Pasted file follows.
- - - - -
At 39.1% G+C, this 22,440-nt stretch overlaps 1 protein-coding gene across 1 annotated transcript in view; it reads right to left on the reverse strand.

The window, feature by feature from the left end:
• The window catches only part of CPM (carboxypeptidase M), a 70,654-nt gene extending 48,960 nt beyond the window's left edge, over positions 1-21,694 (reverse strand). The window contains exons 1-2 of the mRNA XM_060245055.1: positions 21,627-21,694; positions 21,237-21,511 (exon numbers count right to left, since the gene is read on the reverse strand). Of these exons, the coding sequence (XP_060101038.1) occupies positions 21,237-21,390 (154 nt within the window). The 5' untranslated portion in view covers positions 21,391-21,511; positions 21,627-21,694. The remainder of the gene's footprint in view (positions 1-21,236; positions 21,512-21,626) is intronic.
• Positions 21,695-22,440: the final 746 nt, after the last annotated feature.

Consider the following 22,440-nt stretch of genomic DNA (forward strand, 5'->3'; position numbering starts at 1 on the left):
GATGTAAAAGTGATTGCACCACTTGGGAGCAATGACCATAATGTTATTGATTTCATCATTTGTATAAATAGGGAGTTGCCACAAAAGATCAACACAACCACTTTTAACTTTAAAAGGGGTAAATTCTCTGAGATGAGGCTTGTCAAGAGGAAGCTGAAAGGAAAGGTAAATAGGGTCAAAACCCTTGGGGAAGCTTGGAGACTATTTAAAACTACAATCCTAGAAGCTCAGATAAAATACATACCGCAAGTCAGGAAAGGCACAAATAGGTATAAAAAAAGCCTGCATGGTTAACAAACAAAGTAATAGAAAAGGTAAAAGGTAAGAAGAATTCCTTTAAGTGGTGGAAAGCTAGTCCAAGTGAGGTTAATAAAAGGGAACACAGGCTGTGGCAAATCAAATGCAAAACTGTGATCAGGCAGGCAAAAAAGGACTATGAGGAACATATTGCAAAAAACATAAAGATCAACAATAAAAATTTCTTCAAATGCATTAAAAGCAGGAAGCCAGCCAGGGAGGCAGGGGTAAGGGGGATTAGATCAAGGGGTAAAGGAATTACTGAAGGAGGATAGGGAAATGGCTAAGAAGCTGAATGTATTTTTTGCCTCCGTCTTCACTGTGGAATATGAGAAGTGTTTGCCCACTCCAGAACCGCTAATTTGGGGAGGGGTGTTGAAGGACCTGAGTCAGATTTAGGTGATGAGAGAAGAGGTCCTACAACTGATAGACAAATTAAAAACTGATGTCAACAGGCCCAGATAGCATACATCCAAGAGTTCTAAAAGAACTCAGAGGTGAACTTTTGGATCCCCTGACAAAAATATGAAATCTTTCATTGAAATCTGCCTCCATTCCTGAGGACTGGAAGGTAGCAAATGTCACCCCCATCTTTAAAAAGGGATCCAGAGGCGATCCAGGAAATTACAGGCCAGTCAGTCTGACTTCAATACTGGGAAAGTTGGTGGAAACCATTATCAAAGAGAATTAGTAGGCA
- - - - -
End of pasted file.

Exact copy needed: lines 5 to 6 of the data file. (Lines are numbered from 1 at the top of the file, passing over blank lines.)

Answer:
Consider the following 22,440-nt stretch of genomic DNA (forward strand, 5'->3'; position numbering starts at 1 on the left):
GATGTAAAAGTGATTGCACCACTTGGGAGCAATGACCATAATGTTATTGATTTCATCATTTGTATAAATAGGGAGTTGCCACAAAAGATCAACACAACCACTTTTAACTTTAAAAGGGGTAAATTCTCTGAGATGAGGCTTGTCAAGAGGAAGCTGAAAGGAAAGGTAAATAGGGTCAAAACCCTTGGGGAAGCTTGGAGACTATTTAAAACTACAATCCTAGAAGCTCAGATAAAATACATACCGCAAGTCAGGAAAGGCACAAATAGGTATAAAAAAAGCCTGCATGGTTAACAAACAAAGTAATAGAAAAGGTAAAAGGTAAGAAGAATTCCTTTAAGTGGTGGAAAGCTAGTCCAAGTGAGGTTAATAAAAGGGAACACAGGCTGTGGCAAATCAAATGCAAAACTGTGATCAGGCAGGCAAAAAAGGACTATGAGGAACATATTGCAAAAAACATAAAGATCAACAATAAAAATTTCTTCAAATGCATTAAAAGCAGGAAGCCAGCCAGGGAGGCAGGGGTAAGGGGGATTAGATCAAGGGGTAAAGGAATTACTGAAGGAGGATAGGGAAATGGCTAAGAAGCTGAATGTATTTTTTGCCTCCGTCTTCACTGTGGAATATGAGAAGTGTTTGCCCACTCCAGAACCGCTAATTTGGGGAGGGGTGTTGAAGGACCTGAGTCAGATTTAGGTGATGAGAGAAGAGGTCCTACAACTGATAGACAAATTAAAAACTGATGTCAACAGGCCCAGATAGCATACATCCAAGAGTTCTAAAAGAACTCAGAGGTGAACTTTTGGATCCCCTGACAAAAATATGAAATCTTTCATTGAAATCTGCCTCCATTCCTGAGGACTGGAAGGTAGCAAATGTCACCCCCATCTTTAAAAAGGGATCCAGAGGCGATCCAGGAAATTACAGGCCAGTCAGTCTGACTTCAATACTGGGAAAGTTGGTGGAAACCATTATCAAAGAGAATTAGTAGGCA